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Posted 08 February 2010 - 01:50 PM

here is a really good conversion program converts a lot of things to a lot other things

ftp://ftp.omega.com/public/Utilities/CONVERT/

peace

S_M
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#6 Lucky_Cat

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Posted 08 February 2010 - 05:57 PM

tink US gallon is diff to uk gallon.. uk gallon is 4.5 litres.. not quite sure what difference it makes to the MJ.. but there ya go.
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#7 khoaken

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Posted 06 March 2010 - 09:07 AM

Hey guys, I was looking for a conversion chart that satisfied my needs and didn't find one that worked. So...I jut made one. With this I've eliminated a lot of the algebra involved in converting. Some numbers are rounded very slightly. I hope this helps everyone.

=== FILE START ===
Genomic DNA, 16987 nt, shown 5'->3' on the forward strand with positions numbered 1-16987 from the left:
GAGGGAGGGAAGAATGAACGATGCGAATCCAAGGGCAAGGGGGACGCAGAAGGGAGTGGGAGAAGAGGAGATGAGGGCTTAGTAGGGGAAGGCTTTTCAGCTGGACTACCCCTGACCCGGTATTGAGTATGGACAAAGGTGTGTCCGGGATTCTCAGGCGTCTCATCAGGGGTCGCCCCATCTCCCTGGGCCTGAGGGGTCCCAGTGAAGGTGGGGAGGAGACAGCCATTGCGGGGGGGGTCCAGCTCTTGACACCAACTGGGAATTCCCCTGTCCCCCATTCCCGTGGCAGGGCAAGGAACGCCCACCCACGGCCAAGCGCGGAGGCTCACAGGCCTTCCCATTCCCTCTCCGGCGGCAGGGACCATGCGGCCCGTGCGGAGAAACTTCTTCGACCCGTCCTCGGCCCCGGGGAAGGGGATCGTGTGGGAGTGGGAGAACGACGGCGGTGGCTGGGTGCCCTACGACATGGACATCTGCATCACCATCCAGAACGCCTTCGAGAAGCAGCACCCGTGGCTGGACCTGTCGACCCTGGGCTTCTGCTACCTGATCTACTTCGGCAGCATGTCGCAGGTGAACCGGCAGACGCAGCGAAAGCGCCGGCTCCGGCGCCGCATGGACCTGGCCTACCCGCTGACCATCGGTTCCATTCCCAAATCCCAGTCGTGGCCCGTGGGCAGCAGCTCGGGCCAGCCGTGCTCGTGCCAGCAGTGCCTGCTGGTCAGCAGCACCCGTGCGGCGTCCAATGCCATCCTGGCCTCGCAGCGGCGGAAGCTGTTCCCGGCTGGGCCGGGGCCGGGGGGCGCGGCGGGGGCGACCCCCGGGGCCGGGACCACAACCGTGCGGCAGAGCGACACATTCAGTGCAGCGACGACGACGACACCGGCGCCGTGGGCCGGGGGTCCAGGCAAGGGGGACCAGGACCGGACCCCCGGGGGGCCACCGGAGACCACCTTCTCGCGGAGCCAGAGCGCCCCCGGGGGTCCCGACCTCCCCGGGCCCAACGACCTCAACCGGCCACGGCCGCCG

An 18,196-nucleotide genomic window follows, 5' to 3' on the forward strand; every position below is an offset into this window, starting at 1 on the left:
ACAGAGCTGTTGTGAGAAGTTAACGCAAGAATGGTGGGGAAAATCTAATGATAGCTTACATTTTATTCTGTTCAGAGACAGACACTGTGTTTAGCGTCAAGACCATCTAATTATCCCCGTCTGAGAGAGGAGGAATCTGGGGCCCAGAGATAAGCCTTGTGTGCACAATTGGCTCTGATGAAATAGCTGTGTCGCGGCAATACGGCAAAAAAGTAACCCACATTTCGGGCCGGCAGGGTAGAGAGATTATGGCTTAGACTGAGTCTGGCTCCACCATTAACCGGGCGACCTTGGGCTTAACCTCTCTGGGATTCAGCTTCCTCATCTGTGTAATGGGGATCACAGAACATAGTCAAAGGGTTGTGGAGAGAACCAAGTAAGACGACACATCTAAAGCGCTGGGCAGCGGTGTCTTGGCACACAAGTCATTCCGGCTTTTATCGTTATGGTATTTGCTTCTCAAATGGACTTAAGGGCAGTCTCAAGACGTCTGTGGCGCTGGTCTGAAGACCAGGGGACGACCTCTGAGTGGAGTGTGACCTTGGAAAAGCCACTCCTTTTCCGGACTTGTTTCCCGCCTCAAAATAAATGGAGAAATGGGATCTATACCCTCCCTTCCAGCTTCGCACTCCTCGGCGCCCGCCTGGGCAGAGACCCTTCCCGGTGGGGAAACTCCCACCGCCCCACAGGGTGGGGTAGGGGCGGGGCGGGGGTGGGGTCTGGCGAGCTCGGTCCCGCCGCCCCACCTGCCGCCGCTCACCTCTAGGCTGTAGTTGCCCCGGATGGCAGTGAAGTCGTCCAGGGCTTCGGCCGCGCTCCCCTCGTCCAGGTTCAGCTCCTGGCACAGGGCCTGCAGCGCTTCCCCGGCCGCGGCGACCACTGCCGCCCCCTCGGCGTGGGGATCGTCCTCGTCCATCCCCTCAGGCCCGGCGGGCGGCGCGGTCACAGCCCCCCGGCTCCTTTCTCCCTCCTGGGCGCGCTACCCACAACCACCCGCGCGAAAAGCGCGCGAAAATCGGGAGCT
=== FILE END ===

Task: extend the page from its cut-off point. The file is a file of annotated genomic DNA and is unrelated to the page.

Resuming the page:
Conversion Chart


ML

1ml = 1cc
5ml = 1tsp
15ml = 1tbs
30ml = 1oz
237ml = 1cup
1,000ml = 1L

Tsp

3tsp = 1tbsp
6tsp = 1oz
48 tsp = 1 Cup

Tbs

2tbs = 1oz
16tbs = 1 Cup

Cups, Quarts, and Gallons

2cup = 1pt
2pt = 1q
4q = 1gal

Liter Conversions

4.2cups = 1L
1.1q = 1L
1gal = 3.8L


Fahrenheit to Celsius Equation


C = (F -32) x 5/9

F = (9/5 x C) + 32

* Where F= Degrees in Fahrenheit

All looks good, but your temp calcs are of no use to me at all, because I have no idea what to do with 5/9 or 9/5 (are you telling me to divide these numbers...?) Other than that, great conversion chart. Thanks

Hoak
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#8 DonJones

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Posted 07 March 2010 - 09:51 PM